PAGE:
In some cases more formal action might be required. The Antenne H will then:
- Investigate the complaint
- Inform the individual causing offence in writing and, if possible within one week of receipt of the complaint, that a formal complaint has been made
- Call separate meetings with the victim and the alleged harasser in order to attempt to resolve the matter. If both parties agree, a joint meeting may be convened instead of separate investigatory meetings. If witnesses are to be involved, they will be contacted and reminded that all matters are dealt with strict confidentiality.
- Reply in writing to all parties advising of the outcome of the investigation and the decision.
If the outcome is not satisfactory and the harassment continues, the matter may be taken further by the victim as described in the formal procedures.
In order to get in touch with a member of the Antenne H, you may either contact any of its members or complete the anonymous short form. You may also request a meeting through this form if you would like us to take the matter any further.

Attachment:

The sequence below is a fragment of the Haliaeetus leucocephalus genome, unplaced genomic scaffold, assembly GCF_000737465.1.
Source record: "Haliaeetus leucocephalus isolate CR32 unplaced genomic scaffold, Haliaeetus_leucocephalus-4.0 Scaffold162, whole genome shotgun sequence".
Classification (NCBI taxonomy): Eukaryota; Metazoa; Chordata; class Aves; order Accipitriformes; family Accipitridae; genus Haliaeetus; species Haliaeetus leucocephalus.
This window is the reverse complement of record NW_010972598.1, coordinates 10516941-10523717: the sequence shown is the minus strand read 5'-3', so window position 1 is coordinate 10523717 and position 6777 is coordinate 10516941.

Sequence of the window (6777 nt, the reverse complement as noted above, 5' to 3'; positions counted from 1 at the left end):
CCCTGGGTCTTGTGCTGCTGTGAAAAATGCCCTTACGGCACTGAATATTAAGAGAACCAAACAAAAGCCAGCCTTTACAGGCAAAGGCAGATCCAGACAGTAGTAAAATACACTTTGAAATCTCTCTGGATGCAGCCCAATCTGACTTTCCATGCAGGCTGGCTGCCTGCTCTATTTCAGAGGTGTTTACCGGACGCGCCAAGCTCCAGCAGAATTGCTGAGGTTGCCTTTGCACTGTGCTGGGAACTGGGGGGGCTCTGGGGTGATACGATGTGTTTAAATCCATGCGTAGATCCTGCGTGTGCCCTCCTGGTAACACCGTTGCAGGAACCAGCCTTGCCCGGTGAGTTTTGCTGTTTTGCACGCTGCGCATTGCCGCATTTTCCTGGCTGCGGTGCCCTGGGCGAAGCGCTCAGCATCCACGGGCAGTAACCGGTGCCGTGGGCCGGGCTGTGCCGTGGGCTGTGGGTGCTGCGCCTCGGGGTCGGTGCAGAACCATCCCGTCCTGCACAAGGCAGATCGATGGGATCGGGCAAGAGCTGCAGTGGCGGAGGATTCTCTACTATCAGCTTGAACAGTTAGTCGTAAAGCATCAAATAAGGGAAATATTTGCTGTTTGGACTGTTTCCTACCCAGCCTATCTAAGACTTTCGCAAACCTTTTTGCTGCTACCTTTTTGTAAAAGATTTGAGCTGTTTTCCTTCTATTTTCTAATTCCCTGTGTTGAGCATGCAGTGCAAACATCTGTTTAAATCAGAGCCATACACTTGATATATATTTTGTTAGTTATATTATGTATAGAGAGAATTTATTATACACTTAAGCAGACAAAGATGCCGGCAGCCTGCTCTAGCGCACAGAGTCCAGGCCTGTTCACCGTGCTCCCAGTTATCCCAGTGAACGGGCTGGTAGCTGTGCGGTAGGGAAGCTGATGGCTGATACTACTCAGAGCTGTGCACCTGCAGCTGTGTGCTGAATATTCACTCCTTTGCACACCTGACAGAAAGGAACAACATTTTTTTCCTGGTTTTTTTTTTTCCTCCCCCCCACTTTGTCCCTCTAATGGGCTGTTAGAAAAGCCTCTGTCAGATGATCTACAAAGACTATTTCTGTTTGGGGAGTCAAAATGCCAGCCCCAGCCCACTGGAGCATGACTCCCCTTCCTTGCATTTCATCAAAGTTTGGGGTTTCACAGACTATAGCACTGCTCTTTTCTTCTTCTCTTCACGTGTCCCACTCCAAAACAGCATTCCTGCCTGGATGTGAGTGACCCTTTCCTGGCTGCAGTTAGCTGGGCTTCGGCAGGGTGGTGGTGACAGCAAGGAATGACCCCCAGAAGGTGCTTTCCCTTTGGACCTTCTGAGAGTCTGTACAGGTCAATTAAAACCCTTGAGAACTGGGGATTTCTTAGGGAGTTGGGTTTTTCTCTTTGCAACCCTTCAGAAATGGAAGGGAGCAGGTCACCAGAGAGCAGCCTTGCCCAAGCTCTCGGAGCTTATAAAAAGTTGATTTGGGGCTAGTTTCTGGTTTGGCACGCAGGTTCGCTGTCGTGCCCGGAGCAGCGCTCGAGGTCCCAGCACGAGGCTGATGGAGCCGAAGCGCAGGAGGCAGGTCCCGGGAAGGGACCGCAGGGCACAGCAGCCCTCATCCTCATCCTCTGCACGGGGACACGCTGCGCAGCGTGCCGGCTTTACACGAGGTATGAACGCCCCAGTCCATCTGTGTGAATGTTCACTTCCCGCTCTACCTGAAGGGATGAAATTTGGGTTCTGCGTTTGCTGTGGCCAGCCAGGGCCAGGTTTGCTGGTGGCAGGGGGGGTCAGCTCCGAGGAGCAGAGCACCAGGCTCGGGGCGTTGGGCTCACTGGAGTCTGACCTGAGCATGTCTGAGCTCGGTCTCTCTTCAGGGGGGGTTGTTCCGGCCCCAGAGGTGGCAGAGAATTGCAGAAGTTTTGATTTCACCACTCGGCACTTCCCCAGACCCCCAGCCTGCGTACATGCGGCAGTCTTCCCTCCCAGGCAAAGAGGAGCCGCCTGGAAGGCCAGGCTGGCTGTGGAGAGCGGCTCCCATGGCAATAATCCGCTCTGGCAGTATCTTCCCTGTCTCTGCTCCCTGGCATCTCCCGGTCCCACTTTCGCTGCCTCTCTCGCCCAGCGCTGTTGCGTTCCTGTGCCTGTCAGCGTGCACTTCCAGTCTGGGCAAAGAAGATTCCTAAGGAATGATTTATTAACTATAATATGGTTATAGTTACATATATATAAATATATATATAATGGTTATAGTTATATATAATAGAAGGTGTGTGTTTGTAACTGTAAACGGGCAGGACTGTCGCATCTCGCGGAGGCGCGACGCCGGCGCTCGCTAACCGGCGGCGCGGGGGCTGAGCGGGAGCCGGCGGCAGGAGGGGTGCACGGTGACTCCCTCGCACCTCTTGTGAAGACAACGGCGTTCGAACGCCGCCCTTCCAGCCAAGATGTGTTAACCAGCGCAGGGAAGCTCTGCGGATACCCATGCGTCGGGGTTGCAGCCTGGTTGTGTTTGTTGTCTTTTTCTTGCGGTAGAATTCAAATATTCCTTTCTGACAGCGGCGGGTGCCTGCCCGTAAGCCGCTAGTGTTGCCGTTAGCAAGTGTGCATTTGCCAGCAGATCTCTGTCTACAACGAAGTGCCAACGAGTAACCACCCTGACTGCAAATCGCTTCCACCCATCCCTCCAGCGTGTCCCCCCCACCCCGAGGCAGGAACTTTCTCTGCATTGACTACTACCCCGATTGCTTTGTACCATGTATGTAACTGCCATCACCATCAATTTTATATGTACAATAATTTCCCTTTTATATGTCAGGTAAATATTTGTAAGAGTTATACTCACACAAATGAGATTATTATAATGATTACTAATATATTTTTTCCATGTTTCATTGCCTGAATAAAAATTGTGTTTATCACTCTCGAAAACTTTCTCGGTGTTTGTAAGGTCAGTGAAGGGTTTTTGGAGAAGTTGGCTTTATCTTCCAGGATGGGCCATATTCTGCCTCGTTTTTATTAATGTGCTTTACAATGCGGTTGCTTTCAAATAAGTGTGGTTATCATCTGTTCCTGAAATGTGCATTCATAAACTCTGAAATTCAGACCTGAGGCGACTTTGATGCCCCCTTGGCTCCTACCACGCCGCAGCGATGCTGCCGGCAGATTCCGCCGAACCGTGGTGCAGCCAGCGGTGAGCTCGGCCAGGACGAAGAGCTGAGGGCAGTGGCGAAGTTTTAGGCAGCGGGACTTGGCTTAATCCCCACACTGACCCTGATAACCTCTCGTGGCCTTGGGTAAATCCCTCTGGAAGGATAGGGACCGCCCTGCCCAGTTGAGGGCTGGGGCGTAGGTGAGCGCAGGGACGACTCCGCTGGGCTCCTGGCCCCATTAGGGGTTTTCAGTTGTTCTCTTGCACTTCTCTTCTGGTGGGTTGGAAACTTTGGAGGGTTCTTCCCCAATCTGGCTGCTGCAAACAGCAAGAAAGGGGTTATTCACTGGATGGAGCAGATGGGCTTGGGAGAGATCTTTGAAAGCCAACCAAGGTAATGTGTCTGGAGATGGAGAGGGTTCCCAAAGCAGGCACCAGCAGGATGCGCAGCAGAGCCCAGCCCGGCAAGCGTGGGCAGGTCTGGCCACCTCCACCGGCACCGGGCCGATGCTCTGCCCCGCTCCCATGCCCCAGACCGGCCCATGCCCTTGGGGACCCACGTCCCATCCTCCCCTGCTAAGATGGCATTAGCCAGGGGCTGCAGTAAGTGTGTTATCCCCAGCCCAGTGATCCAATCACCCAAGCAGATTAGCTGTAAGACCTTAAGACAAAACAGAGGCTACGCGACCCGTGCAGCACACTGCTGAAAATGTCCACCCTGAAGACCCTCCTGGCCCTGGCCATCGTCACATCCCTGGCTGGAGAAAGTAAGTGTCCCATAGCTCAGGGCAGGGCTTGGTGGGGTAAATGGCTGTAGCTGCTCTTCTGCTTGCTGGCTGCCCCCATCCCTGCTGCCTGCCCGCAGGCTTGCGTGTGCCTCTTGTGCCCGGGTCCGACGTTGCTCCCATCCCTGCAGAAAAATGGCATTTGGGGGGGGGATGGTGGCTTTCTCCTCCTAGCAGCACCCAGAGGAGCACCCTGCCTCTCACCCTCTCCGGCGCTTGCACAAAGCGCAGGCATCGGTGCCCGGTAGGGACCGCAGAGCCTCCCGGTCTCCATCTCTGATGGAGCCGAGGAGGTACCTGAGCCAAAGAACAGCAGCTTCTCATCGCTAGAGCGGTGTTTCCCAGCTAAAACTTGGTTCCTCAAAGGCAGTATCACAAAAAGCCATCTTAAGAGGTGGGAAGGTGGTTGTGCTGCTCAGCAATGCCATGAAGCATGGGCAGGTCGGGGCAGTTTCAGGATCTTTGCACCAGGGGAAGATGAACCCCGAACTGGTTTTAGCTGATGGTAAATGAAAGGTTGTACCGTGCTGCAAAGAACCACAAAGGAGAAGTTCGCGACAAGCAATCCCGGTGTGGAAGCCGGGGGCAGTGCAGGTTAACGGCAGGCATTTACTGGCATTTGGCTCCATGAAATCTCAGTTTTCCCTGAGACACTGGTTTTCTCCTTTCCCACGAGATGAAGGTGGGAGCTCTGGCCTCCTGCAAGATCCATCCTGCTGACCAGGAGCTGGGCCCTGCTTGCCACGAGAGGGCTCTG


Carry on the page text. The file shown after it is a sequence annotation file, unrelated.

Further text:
A victim should not be forced to tell her/his story over and over again, you may choose who you wish to talk to or be assigned to a particular person. Although members of the Antenne H work together, you will only have one person at the receiving end, unless specified differently.
Once you contact the Antenne H, you should expect:
- An acknowledgment that your case has been received and will be treated within 3 working days
- That all matters will be treated in complete confidentiality
- That you (the victim or witness) will be heard and listened to. Please note that you may be asked to describe the facts-writing down the facts can be very helpful